Although I am a member of many diverse communities... ... middle of paper ... ... had found my vocation: sprinting. Entering my sophomore year I found myself replacing an injured runner on the varsity 4x100m. After showing marked improvement all season long I hit a hurdle that prevented me from bettering previous times; had torn my left quadriceps. Remembering my commitment to my teammates I limped through the wind and rain to practice daily. All my hard work had led me to the the starting line of a regional qualifying race; where my team would ascertain whether or not we would qualify for states.
After a disastrous bout with mononucleosis ended my freshmen track season, the fear of failure weighed heavily on my mind. I set a goal for myself in order to maintain focus and to push myself like nothing else would. My goal for my sophomore track season was to become a state champion in the 100 meter hurdles. I worked hard everyday at practice and went the extra mile, like running every Sunday, to be just that much closer to reaching my goal. The thought of standing highest on the podium in the center of the field, surrounded by hundreds of spectators, overcame my thoughts of complaining every time we had a hard workout.
I had to accept the fact that it happened and make sure now that I followed the correct steps to make sure I was able to play sports again and some how still be able to play while I was in High School. During spring break instead of going out and having fun like everyone else, I had knee surgery. I was in severe pain, and my surgeon Dr.Konic said the surgery was successful and after a few days of rest and letting my stitches heal, I would be ready for physical therapy. I could never imagine someone else or one of my team mates going through what I was dealing with. At times I would be in a great mood and excited and happy that I was fresh and my knee was new but then in a matter of seconds I would be in tears and fearful that I would not be able to play the sports I wanted to in High School.
High school is like competing in a cross-country race, shy and timid at first, but by the end people will see my true colors as I am crossing the finish line. The warmup. About an hour before the race begins I would usually start my warm up. My “warm up” of high school was freshman year. My warm up typically includes a jog, some stretching, and a lot of awkward conversations between my opponents and I.
I had been running track all through high school and was just about to start my senior season. I had never been great, but good enough to make states last year in the middle distances. Up until this year our only coaches were your typical, out of shape, over the hill, middle aged women who only coached track because they were either mean old biddies who liked to boss around young women or were athletes themselves before they let themselves go and now wanted to relive their fantasies of victory through our hard work and sweat. This spring though, things changed. We had a student teacher that offered to help out with the track team.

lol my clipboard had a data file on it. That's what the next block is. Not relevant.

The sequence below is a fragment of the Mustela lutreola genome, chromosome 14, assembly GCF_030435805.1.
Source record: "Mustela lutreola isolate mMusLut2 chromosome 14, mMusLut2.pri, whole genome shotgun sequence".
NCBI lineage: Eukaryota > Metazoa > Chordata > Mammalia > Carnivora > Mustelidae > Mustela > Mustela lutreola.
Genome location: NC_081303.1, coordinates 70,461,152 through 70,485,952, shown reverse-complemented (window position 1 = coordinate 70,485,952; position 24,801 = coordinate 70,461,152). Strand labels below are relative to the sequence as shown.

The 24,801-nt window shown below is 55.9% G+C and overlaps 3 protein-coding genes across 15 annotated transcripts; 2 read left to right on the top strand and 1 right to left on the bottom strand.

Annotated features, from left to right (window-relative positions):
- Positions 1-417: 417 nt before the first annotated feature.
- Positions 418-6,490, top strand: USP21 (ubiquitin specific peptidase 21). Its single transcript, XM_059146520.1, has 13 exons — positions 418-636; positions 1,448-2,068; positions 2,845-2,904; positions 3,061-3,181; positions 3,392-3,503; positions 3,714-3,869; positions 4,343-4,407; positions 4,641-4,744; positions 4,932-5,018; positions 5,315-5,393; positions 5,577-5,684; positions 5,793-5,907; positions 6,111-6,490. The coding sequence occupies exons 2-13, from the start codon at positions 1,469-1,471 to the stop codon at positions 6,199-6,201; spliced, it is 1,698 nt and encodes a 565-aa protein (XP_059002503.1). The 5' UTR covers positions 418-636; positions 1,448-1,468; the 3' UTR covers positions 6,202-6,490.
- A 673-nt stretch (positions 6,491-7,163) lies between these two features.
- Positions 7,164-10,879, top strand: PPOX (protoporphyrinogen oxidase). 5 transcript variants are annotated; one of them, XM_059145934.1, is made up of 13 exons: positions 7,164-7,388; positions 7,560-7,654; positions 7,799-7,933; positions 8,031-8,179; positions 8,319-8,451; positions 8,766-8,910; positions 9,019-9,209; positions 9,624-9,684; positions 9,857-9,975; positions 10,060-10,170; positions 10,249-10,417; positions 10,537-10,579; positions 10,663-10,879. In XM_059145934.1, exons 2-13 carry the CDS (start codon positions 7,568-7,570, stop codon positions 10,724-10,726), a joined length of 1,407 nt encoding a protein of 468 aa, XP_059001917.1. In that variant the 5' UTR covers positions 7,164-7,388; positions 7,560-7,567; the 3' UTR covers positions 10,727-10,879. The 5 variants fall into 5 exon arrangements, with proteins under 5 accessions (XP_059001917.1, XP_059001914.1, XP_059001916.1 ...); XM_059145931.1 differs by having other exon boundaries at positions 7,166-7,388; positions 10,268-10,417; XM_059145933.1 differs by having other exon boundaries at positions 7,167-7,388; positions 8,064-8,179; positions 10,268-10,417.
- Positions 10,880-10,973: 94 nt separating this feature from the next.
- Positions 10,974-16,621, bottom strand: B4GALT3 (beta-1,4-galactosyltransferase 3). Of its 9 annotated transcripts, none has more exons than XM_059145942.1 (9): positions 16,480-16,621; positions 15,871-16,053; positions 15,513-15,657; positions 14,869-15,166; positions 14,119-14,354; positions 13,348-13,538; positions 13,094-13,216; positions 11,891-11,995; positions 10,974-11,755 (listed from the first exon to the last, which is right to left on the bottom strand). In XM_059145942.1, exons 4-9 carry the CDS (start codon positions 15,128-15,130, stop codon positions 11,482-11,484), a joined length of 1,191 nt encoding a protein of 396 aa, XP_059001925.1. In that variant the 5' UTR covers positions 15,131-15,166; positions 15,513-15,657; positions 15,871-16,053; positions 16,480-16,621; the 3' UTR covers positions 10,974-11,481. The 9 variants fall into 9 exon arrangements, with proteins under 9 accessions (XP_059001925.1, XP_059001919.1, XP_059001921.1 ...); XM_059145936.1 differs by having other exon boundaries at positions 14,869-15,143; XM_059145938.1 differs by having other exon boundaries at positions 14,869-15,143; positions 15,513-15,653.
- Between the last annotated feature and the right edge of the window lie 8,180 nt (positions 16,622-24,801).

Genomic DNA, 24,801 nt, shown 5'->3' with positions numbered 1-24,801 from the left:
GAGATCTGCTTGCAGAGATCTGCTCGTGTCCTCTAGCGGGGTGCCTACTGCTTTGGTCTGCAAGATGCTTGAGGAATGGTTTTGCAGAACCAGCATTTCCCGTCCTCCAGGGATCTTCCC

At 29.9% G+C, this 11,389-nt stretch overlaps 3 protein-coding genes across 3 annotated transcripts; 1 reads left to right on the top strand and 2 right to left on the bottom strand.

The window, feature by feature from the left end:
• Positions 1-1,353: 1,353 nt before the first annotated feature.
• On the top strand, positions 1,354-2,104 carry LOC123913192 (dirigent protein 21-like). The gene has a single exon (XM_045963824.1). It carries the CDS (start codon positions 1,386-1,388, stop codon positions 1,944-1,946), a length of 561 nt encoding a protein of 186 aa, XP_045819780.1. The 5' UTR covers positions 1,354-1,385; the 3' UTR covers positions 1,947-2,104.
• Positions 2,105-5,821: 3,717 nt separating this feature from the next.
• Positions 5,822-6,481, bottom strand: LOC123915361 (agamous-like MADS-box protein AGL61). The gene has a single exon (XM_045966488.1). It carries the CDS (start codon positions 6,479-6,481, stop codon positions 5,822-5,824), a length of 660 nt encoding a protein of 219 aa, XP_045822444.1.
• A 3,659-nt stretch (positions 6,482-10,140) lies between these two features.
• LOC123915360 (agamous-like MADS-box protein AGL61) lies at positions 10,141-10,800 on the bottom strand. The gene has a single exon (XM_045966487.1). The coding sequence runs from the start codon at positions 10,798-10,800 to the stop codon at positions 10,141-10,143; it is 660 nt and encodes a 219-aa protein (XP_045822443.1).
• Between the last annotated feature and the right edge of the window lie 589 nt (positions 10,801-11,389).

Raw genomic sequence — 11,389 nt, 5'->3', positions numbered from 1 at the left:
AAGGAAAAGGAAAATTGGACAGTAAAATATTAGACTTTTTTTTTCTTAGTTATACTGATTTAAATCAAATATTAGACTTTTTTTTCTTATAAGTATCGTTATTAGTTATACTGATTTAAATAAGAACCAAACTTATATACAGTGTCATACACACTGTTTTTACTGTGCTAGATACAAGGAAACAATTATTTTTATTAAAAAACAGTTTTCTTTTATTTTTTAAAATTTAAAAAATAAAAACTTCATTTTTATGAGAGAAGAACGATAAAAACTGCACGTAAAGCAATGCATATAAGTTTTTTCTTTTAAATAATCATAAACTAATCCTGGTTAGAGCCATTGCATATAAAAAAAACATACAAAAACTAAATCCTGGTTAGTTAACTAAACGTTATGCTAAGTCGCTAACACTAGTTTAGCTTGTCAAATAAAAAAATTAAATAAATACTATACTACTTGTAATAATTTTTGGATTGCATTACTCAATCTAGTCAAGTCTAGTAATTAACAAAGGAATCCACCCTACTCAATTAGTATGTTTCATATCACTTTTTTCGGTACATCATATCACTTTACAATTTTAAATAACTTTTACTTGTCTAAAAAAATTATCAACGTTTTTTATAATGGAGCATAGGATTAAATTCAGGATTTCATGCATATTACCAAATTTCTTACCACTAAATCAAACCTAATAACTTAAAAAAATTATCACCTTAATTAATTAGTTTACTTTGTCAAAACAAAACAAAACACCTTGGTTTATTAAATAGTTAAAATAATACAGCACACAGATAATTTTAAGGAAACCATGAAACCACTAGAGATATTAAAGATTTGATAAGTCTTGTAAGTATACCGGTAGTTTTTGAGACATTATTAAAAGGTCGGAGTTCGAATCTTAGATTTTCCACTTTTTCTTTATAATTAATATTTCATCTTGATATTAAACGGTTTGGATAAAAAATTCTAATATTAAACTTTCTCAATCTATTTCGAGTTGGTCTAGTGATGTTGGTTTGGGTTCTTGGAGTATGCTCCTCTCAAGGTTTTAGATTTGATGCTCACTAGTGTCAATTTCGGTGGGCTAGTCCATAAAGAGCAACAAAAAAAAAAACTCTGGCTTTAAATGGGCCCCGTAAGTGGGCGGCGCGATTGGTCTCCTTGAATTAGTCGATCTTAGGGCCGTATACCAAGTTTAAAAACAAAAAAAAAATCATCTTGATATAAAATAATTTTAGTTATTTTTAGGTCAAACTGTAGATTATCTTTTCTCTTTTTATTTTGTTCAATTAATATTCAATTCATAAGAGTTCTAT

I started running when I was a senior in high school. I made it through the first couple of races all right, but began to get angry at myself because I was not improving at the rate I had wanted to. I was very excited for the season and often found myself distraught when I did not do well and I could not understand what the problem was. I always assumed that if a person runs fast one day, he/she should run faster the next day. In addition to the internal pressure I put on myself during my tenure as an athlete, I felt a lot of outside pressure.
I was trying out for the 16u Athletics and this would be my second season from the team because it was time to move from 14u to 16u. Finally, it was time for time trials and we had just gotten done warming up for practice. There was two people going ahead of me for our running times to first. I was now up and bolted from home to first and as soon as I felt my right leg hit the bag, it felt like my muscle was ripped from my leg and it hurt to take any more steps. I’ve never felt that kind of pain before and I may have overreacted in the moment, but that was a pain I will not forget.
Once a week I was also required to do an hour long cardio class. I remember my heart pounding so hard after class I thought I might collapse. To help me eat healthy I was to record all that I ate the three months before testing for my black belt. Furthermore, I wanted to do my best so I would even do some training that was not required of me. During the week I enjoyed heading to the track to do a mile run because I wanted to be as fast I could for my
Within the next sixth months, I told myself that I was going to train for a 5k or 3-mile run. By the 7th grade, I told myself that I was going to run the Papa John’s 10 miler and did so. In 8th grade, I ran my fist mini marathon. For the next three years I ran two more. Then the summer before my junior year of high-school, I decided that I was going to train for a full marathon.
The first few weeks of the season were tough, but I was determined to reach my goals as a sprinter. I worked my hardest in all that the coach had us do, but I especially focused on the sprints because the next week was when the coach told us what our races were going to be according to how we did in the practices. I was almost sure of my spot as a sprinter because I was the second fastest kid on the team, but the next week was “the moment of truth.” Monday had come of the next week, and it was time for practice. I can still remember the anticipation as the coach read off the lists and positions of each person. I was shocked to discover that the coach had placed me in the middle distances rather than the sprints.